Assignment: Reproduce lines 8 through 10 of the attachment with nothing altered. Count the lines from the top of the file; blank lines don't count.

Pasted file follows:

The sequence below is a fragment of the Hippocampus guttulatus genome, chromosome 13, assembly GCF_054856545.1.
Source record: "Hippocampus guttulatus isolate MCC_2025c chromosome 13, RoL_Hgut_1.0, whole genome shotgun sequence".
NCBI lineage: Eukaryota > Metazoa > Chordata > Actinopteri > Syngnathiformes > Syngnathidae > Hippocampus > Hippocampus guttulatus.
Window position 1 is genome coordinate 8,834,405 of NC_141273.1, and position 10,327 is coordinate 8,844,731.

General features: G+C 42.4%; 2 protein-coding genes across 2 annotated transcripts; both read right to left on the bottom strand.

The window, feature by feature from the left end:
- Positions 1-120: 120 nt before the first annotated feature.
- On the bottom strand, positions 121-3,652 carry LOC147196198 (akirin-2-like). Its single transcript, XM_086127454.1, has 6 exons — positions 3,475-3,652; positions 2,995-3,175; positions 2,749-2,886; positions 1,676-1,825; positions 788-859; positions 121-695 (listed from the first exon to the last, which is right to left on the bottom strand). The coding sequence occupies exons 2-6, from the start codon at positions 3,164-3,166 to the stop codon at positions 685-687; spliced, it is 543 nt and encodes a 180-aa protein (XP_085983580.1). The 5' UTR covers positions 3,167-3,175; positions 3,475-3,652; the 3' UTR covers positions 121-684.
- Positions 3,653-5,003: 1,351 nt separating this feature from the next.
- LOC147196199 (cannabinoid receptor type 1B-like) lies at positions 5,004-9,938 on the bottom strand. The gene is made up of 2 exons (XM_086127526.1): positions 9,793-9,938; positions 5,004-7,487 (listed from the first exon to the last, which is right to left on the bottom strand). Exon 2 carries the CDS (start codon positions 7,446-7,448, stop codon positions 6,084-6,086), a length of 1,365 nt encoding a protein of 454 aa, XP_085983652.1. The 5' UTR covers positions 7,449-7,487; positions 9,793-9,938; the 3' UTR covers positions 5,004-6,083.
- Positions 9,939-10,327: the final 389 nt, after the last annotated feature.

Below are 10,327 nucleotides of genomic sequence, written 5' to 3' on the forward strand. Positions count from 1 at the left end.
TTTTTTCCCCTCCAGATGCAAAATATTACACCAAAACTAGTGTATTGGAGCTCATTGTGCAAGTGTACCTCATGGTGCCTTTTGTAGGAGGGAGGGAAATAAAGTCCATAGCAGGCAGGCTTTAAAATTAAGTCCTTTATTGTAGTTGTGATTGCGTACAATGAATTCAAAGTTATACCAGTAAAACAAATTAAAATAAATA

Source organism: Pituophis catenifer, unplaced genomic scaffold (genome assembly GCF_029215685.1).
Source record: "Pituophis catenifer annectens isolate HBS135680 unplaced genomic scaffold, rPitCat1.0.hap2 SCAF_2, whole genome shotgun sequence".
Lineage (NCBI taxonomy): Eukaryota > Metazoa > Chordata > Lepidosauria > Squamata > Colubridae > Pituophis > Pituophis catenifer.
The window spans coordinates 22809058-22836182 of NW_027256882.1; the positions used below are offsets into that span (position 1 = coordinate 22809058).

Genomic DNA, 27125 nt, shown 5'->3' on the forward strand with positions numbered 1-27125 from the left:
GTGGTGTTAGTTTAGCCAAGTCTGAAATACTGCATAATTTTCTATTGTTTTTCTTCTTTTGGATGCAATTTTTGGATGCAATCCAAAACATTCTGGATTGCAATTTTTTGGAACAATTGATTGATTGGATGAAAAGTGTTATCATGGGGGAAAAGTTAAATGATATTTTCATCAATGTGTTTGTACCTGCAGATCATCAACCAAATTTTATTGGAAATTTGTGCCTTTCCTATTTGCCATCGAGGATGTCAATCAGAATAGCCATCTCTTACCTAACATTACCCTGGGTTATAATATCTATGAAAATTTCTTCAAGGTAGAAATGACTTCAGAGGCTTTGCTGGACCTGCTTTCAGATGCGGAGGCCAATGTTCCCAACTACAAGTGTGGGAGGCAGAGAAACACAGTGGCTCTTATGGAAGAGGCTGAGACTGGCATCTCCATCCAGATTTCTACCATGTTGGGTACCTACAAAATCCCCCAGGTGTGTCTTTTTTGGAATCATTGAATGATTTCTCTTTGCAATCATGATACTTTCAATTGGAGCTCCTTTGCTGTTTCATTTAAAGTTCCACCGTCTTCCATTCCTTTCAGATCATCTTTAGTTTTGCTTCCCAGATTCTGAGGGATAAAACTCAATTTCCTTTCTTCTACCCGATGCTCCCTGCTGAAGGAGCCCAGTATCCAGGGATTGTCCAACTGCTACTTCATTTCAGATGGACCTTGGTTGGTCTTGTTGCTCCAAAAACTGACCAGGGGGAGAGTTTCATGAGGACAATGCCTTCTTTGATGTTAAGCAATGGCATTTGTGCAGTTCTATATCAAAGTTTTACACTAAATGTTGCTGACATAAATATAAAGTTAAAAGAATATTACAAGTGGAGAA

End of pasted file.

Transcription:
- On the bottom strand, positions 121-3,652 carry LOC147196198 (akirin-2-like). Its single transcript, XM_086127454.1, has 6 exons — positions 3,475-3,652; positions 2,995-3,175; positions 2,749-2,886; positions 1,676-1,825; positions 788-859; positions 121-695 (listed from the first exon to the last, which is right to left on the bottom strand). The coding sequence occupies exons 2-6, from the start codon at positions 3,164-3,166 to the stop codon at positions 685-687; spliced, it is 543 nt and encodes a 180-aa protein (XP_085983580.1). The 5' UTR covers positions 3,167-3,175; positions 3,475-3,652; the 3' UTR covers positions 121-684.
- Positions 3,653-5,003: 1,351 nt separating this feature from the next.
- LOC147196199 (cannabinoid receptor type 1B-like) lies at positions 5,004-9,938 on the bottom strand. The gene is made up of 2 exons (XM_086127526.1): positions 9,793-9,938; positions 5,004-7,487 (listed from the first exon to the last, which is right to left on the bottom strand). Exon 2 carries the CDS (start codon positions 7,446-7,448, stop codon positions 6,084-6,086), a length of 1,365 nt encoding a protein of 454 aa, XP_085983652.1. The 5' UTR covers positions 7,449-7,487; positions 9,793-9,938; the 3' UTR covers positions 5,004-6,083.